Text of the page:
Wednesday, June 18, 2008

Your Own Personal Waterloo

My Achilles' heel is primping, my droogs.

Even though I well remember my junior high days when I would never, ever consider leaving the house without my Cover Girl compact (lest my forehead be oily), I somehow un-learned the arts of makeup and hair when I started rowing. To my jock friends, spandex and race shirts were the standard uniform, and I was lucky to have my contacts in and my teeth brushed in the 10 minutes between 4:15 a.m. and leaving for practice. Add that to a Catholic school uniform and a generally contrarian attitude and you get HB - to this day a looks minimalist. Observe, KB and me in the rowing glory days.

Ask my Nana and mom, who have tried to take me shopping a few times over the last few years for special occasions - college graduation outfit, job interviewing ensembles - it's no small feat to find clothes that I like and am willing to spend money on. Thus, shopping for some $5,000 strapless dress that looks like everyone else's was not in the cards for me or my budget.

Luckily for me, the women in my family kept their dresses. Un-luckily for me, my mom got married in the 80s when they apparently didn't eat. Even when McKay and me tried on my mom's dress at ages 12 and 15 respectively, we weren't close to fitting. My mom credits her long golf career with her super-human waist, but I wonder if she's just repressing memories from some sort of waist torture chamber akin to that scene in The Princess Bride.

When I tried on my Nana's dress last summer, it was similarly depressing. My mid-section, despite my oft' practiced 8 Minute Abs, was several inches too big for the dress.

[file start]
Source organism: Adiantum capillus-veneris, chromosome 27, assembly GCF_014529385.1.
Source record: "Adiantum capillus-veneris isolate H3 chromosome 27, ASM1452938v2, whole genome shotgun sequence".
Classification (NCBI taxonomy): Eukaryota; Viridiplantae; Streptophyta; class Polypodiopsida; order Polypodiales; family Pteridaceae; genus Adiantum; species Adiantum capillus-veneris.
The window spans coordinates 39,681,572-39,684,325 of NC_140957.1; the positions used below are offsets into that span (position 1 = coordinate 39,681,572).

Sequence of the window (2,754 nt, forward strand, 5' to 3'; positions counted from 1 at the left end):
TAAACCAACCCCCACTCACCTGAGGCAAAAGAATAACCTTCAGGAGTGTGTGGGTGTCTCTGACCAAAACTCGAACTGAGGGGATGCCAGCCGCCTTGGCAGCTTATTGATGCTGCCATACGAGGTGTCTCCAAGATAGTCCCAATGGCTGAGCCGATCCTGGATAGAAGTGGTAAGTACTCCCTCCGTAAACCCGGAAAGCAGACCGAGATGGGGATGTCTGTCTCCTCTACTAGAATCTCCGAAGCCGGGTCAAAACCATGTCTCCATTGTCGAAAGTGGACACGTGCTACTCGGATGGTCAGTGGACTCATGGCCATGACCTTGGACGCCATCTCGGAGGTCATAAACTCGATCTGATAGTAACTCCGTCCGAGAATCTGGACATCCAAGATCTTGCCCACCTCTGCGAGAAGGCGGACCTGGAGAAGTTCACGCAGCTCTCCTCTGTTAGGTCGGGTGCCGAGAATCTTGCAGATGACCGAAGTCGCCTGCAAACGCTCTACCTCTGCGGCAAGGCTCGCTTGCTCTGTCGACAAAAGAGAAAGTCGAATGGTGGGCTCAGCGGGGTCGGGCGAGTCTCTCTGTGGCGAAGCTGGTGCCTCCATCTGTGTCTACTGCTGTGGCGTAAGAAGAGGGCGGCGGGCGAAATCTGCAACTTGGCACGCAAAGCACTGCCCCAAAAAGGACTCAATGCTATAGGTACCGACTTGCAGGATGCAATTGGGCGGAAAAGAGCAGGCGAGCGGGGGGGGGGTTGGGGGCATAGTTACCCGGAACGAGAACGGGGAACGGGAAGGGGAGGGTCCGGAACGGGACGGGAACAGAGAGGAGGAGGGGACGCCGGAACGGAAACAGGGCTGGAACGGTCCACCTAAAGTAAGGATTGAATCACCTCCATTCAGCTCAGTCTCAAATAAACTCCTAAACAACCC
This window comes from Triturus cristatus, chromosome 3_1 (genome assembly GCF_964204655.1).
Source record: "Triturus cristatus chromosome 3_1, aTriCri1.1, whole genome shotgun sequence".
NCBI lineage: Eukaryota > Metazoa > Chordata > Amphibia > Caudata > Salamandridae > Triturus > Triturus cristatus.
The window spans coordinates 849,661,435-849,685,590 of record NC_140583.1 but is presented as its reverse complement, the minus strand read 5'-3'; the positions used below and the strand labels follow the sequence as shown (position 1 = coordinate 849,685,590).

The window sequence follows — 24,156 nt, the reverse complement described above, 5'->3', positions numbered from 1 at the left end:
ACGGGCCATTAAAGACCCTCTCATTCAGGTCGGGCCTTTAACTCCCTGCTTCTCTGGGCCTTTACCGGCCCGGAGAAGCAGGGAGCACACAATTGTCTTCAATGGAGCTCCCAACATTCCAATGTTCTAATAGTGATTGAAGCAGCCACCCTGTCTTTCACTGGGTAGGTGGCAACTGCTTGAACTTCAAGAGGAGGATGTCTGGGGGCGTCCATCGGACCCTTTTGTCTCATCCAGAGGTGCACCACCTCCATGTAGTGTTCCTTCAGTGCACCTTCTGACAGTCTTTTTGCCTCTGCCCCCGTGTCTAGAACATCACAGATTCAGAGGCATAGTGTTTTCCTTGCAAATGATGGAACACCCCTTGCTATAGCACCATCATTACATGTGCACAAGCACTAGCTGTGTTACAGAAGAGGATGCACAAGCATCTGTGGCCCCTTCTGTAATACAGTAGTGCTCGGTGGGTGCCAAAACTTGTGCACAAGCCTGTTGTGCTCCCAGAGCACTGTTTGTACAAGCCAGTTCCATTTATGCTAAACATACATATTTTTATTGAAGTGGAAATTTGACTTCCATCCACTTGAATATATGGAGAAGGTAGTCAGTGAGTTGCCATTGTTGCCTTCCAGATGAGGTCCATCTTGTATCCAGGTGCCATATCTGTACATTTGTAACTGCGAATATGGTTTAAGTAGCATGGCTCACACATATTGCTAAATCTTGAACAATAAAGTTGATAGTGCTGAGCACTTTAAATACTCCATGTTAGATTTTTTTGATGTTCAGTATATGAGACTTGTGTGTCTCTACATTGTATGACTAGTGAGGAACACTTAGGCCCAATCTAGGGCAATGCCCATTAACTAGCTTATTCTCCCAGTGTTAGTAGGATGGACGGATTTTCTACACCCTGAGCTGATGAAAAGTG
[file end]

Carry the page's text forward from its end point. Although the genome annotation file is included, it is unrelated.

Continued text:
So I gave up on my Nana's dress for a few hours, but after a pep talk from Mom decided to ask my Grandma Mary to use her sewing skills to help. Nana agreed to let us do anything we needed to do to the dress to make it fit my apparently gigantic body. Grandma Mary and my aunt B.J. did a lot of work on the dress between my visits to Arizona, creatively re-imagining the style to show a little skin in the small of my back to fix the rather large problem of the dress still being too small for me.

Then out of nowhere, June 2008 came along and we needed to fish or cut bait, as they say. So last week Mom and Dad rushed the dress to a seamstress, who picked up where B.J. and Grandma left off. The seamstress magically found some more material to let the dress out to my waist measurements, and in record time.

Even though the seamstress had my measurements I was really, really stressed that the dress still wouldn't fit. I was doing the twist and a million crunches a day. Dad ever-so-sensitively asked via Skype if I was "not gonna eat" until the wedding to fit into it. That is the grand tradition of modern brides, but I live off of food. Specifically, iced skim chai and potatoes.

Mom overnighted the dress to my office to arrive Tuesday. I asked E to come with me to the bathroom for moral support while I tried it on. I had to just get it over with immediately or else I'd drive myself crazy all day. E agreed she'd root me on if I had to stuff myself in. In fact, we had been recently inspired by an actual show that encourages brides to fit into their dresses rather than having dresses altered to fit them. Ever wonder what feminists think about that and other wedding shows?

But luckily for me, Mom and Dad's seamstress came through and the dress is now slightly too big! Victory is mine! I hustled to make an appointment at a local vintage-specialist cleaner in Chevy Chase, and they are going to do the final alterations and hand-clean the dress. The woman who helped me is getting married the same day in Kensington. I chatted her up and she rushed my order through so it'll be done on Thursday. What luck!

My next mission - an elusive full slip, which I'll surely sell on ebay June 29.

And with the help of my PM Amanda, my costume, hair and makeup Achilles' heel doesn't stand a chance. We're all gonna look awesome.

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